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NoleGameday

2019 Spring Practice Focus: Running Backs

Logan Stanford/Icon Sportswire

This is the second installment of NoleGameday’s spring practice focus on the Florida State football team. The Seminoles are set to kick off their spring practice slate on Monday, March 4, culminating with the annual Garnet & Gold game at 4 p.m. on Saturday, April 6. We’ll be breaking down each position on offense and defense while also highlighting the special teams unit leading up to the first day of practice. We started the series yesterday with the quarterbacks and now we’re moving forward into a look at the running backs.

It’s hard to get a feel on how FSU’s running backs performed in 2018. The offensive line, arguably the worst in school history, could barely block let alone open holes for running backs. The ‘Noles recorded just six games of over 100 rushing yards and maxed out with a total of 156 yards on the ground against Boston College. For reference, in 2017, when the offensive line still wasn’t much to write home about, the offense rushed for over 100 yards nine times and hit 200+ yards six times. The drop off in play from one year to the next was simply unbelievable and that’s one reason Greg Frey is no longer on the coaching staff.



The hope is that in 2019 the additions of offensive coordinator Kendal Briles and new offensive line coach Greg Clements will pay off with the beginning of the turnaround for this offense. Plus it’ll help to have a quarterback who actually runs the read option the right way instead of picking and choosing when to make the correct decisions. Last year we talked about the three-headed monster of Cam AkersJacques Patrick, and Khalan Laborn but we failed to realize their toughest opponent would be wearing garnet and gold with them. Akers averaged .9 yards less per carry (5.3 to 4.4) in 2018 than the year before and the dropoff for Patrick was a whopping -2.1 yards from 2017 (5.6 to 3.5). That can’t be the case this year if FSU is actually going to put a watchable offense on the field. Outside of the offensive line, the main concern with this unit is depth. The ‘Noles return just three scholarship running backs and Laborn is coming off a season-ending injury. It’ll be interesting to see how the coaching staff handles the trios workloads.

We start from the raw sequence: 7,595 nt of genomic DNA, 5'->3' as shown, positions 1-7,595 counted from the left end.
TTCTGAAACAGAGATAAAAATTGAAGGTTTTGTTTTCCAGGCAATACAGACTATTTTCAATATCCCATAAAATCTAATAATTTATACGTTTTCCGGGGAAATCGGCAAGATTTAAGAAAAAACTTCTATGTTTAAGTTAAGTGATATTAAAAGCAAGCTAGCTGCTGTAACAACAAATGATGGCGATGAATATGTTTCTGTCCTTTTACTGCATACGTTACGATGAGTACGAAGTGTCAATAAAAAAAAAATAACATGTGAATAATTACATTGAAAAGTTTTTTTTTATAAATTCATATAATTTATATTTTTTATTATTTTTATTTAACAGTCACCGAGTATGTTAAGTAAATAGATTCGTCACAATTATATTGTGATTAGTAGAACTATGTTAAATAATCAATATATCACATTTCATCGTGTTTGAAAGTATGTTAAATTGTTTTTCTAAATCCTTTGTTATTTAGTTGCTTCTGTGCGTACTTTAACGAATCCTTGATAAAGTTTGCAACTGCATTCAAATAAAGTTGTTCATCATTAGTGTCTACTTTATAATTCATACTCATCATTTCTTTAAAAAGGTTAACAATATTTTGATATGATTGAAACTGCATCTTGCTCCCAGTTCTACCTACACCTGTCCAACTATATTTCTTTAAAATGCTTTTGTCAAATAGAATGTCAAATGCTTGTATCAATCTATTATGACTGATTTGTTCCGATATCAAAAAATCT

Departures

Jacques Patrick, senior

Amir Rasul, senior (grad-transfer)

Jacques Patrick is moving on and he’ll be remembered as one of the most underrated Seminoles in recent memory. Patrick played second fiddle to Dalvin Cook and Akers during his career and never got to be a full-time starter at FSU. Looking back on it, it definitely would’ve benefited the Orlando native to declare for the NFL Draft as a junior but instead, he came back to Tallahassee to be a leader in Willie Taggart’s debut season. The final results and Patrick’s own production weren’t close to what anyone expected and unfortunately, it may end up having an effect on his draft stock. The 6-foot-3, 235-pound running back wasn’t invited to the combine and will have to impress teams during FSU’s pro day later in March. He finishes his collegiate career with 366 attempts for 1,790 yards (4.9 YPC) and 17 touchdowns, including seven in 2017.

Amir Rasul left the team after entering his name into the Transfer Portal and he’s still looking for a home. The former four-star recruit never got much of a chance to contribute among Florida State’s other high-level backs. He could just never crack the rotation and it didn’t help that he started his career with the ‘Noles behind Dalvin Cook and ended it behind Cam Akers. He finishes his time in garnet and gold with 49 carries for 244 yards (5.0 YPC) and one career touchdown.